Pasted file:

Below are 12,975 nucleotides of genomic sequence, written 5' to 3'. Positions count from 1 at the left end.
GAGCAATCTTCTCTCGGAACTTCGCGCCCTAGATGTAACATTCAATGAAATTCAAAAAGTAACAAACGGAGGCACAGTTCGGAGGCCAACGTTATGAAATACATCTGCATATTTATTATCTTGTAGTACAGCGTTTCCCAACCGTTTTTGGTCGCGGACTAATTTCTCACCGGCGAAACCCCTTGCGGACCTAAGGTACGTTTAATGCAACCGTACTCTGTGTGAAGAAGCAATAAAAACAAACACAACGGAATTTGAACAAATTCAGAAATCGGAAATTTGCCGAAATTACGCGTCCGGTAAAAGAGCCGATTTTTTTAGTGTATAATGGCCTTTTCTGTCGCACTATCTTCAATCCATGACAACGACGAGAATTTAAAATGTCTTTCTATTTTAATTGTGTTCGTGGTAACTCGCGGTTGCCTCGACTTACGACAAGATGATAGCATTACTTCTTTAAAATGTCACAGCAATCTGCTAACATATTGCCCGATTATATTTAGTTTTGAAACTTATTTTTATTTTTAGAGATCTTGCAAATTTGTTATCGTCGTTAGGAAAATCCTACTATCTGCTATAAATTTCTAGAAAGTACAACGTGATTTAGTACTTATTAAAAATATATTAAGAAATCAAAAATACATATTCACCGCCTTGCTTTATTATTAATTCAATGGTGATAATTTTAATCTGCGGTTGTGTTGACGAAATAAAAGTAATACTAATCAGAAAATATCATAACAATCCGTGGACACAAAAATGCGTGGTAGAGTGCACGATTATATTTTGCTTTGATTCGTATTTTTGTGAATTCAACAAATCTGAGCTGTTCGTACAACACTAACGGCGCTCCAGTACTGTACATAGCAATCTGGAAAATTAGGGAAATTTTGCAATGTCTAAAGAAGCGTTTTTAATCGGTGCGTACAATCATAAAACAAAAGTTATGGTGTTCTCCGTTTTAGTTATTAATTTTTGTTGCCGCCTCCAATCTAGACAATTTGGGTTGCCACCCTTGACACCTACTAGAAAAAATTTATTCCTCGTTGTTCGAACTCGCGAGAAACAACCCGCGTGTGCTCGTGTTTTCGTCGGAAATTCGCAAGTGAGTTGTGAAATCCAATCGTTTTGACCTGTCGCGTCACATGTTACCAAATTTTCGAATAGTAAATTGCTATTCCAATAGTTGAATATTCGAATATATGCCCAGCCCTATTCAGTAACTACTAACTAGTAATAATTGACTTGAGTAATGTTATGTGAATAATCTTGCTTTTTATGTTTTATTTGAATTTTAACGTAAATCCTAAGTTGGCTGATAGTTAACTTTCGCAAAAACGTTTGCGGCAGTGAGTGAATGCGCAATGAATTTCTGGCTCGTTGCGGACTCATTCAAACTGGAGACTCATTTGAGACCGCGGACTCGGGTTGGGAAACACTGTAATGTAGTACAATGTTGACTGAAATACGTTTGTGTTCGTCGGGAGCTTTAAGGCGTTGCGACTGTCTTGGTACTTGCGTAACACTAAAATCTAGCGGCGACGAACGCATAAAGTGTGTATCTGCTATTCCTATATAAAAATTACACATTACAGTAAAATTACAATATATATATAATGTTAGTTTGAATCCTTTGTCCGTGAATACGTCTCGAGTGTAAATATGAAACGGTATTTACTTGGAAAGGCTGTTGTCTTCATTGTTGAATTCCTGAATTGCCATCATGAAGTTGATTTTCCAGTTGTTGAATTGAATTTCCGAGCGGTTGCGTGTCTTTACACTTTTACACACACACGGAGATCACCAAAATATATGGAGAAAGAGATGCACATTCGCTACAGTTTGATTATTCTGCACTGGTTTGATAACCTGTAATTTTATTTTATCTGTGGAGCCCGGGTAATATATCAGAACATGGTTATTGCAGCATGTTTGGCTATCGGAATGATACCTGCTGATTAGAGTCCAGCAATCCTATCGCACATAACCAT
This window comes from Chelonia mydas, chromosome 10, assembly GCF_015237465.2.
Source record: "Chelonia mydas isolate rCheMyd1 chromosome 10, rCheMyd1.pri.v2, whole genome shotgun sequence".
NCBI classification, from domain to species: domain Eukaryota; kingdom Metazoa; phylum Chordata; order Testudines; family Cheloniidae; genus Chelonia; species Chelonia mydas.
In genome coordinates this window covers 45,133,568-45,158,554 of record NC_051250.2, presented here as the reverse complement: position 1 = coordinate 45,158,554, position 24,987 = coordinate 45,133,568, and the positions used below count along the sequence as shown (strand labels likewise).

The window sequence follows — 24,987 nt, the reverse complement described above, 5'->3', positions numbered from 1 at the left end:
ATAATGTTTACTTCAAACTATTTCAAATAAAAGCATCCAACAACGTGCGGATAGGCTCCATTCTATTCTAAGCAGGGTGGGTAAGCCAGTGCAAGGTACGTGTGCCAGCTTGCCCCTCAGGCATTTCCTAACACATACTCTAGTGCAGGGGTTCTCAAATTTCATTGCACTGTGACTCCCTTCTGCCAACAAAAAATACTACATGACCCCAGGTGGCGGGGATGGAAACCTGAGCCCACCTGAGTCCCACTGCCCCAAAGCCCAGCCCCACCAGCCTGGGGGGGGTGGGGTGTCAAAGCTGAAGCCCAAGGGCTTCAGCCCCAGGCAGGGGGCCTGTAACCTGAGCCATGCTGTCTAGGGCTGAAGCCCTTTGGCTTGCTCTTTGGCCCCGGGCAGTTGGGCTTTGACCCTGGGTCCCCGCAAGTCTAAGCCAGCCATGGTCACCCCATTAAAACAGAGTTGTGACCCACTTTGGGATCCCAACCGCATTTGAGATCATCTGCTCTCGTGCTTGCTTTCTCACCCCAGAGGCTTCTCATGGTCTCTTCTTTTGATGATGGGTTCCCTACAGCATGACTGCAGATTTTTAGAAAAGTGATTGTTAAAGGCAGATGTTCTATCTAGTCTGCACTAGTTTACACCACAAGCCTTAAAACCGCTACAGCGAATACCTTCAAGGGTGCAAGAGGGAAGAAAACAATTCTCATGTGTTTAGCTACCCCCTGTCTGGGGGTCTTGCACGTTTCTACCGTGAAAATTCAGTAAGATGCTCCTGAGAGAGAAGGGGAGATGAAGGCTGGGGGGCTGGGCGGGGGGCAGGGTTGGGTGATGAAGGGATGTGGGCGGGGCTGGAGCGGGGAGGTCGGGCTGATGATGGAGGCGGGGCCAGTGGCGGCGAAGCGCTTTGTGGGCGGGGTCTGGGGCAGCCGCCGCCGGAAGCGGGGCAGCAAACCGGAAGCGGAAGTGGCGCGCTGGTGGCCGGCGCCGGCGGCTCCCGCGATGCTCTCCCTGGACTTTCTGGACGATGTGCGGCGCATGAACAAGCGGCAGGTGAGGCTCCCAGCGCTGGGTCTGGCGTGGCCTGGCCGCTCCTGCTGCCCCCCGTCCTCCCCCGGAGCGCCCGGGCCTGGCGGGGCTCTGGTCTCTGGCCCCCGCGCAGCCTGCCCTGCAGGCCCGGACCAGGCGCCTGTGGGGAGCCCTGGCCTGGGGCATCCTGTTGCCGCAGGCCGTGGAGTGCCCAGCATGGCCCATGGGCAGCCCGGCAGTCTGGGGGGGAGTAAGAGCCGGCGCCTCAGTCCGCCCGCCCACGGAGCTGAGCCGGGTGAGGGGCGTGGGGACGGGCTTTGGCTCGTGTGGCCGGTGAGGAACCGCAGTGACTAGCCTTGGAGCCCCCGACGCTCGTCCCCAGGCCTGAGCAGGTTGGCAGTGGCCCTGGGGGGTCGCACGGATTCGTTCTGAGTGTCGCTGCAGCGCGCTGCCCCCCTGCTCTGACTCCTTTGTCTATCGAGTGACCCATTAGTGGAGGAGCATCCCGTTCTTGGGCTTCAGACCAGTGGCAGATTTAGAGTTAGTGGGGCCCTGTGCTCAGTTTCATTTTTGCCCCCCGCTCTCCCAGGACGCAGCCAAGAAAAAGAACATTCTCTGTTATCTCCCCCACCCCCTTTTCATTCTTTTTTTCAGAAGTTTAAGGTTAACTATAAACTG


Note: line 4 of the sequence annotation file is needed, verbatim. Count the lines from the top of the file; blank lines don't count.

Source record: "Chelonia mydas isolate rCheMyd1 chromosome 10, rCheMyd1.pri.v2, whole genome shotgun sequence".